Doctors may use a variety of other tests to help them diagnose rounded shoulders and poor posture, in order to recommend the best treatments.
It is always advisable to work directly with a knowledgeable practitioner to treat rounded shoulders.
The good news is that, in most cases, rounded shoulders can be easily fixed or prevented.
Just as the muscles and joints have been trained to hunch forward, they can be retrained to find the correct resting position.
A simple exercise routine can be followed to support correct shoulder position and posture in many people. Dedicating 20-30 minutes a day to these exercises, at least twice a week, can help an individual improve their posture and alleviate any associated symptoms.
It may take time to notice the adjustment to the shoulders, but it is better not to rush or force the body into a position that is not comfortable.
The handclasp stretch is simple and can be done every day. Standing up straight with the hands by their sides, a person reaches their hands behind them to clasp them together.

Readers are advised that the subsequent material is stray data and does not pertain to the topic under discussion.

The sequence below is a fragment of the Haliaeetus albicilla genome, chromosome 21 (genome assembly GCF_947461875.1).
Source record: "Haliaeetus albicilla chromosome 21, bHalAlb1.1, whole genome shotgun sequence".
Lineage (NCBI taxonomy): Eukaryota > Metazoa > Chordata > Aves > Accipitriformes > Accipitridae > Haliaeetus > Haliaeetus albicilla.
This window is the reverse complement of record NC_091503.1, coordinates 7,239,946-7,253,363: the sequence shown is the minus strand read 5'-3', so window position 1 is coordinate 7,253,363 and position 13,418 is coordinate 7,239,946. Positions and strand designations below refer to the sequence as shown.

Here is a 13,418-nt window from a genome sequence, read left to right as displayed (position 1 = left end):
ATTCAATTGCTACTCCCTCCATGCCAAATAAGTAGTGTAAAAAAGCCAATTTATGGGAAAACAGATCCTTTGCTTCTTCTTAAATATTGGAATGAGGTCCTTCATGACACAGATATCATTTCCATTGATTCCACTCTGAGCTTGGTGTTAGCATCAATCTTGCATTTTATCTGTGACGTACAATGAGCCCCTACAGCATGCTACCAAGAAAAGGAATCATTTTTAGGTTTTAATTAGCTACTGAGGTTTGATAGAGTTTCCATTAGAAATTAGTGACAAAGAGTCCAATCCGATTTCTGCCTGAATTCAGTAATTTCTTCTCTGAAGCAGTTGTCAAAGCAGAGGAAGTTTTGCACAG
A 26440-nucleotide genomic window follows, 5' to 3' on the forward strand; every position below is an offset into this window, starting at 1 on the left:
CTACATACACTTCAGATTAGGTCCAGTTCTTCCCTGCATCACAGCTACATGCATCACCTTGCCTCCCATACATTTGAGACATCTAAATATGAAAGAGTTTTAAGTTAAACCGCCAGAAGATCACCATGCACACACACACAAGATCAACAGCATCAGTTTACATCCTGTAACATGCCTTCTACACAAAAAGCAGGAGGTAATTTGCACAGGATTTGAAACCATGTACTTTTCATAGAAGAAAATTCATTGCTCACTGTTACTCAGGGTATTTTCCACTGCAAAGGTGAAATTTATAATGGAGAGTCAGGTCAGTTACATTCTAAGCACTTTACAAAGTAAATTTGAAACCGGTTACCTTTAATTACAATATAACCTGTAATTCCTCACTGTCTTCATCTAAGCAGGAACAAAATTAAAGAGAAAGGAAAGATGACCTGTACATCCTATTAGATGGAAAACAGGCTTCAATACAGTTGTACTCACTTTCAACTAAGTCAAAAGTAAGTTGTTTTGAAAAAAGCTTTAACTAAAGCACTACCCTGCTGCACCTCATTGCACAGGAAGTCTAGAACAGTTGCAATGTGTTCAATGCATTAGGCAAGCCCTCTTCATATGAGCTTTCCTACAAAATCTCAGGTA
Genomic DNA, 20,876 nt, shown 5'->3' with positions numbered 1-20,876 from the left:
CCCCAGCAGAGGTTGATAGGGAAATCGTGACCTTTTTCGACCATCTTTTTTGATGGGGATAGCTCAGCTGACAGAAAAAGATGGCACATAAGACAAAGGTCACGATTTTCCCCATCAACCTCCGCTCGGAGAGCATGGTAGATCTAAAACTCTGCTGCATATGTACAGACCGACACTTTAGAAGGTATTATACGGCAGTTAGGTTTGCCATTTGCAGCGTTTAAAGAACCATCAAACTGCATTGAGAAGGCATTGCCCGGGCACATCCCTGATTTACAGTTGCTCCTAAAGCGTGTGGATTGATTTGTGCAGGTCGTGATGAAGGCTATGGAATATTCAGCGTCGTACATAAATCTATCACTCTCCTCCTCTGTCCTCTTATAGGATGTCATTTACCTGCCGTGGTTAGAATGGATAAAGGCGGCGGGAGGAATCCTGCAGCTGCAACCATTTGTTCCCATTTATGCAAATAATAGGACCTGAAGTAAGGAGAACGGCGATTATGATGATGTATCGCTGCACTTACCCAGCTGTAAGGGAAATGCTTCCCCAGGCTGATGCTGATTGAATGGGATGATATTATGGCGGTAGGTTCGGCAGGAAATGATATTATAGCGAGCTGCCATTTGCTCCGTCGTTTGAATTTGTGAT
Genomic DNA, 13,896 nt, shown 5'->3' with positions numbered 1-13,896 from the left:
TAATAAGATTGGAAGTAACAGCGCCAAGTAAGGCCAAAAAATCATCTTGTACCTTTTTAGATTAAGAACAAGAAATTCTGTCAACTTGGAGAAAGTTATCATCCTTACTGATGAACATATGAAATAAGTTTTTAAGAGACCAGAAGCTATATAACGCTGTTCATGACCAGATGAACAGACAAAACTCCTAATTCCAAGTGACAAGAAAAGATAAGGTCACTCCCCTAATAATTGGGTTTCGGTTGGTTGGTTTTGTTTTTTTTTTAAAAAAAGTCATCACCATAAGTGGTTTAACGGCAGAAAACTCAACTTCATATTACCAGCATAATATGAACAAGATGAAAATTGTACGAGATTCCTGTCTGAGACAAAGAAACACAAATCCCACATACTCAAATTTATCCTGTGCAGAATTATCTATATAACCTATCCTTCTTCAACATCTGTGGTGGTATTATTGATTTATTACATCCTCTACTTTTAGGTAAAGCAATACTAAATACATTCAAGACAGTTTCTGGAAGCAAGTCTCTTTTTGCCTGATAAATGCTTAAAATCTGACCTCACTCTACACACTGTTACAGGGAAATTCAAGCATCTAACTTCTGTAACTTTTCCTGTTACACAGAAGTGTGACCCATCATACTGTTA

Gently, they then pull the shoulders back, while taking care not to allow the neck to push forward.
The shoulders should be pulled back until the chest opens and a deep stretch is felt. The position should be held for 30 seconds.
Door chest stretches
Just as the shoulders were stretched, the chest needs to be stretched to keep a person’s posture strong. One simple way to do this involves the use of a doorframe.
Standing straight in front of a doorframe, a person should place one hand on either side of the frame, just above head height.
Moving one foot forward and gently lunging past the frame will stretch the chest and shoulders. Hold this position for 30 seconds.
Shoulder blade squeeze
This basic exercise reminds the body what good posture feels like, and helps build strength throughout the day.
Sitting up tall, a person should move both shoulder blades together, as if trying to hold a tennis ball between them. As they flex, the shoulders should move down and away from the ears.
This position should be held for 10 seconds, and repeated 10 times.
The T stretch
The T stretch is best done in the morning, just after waking, or in the night, just before sleeping.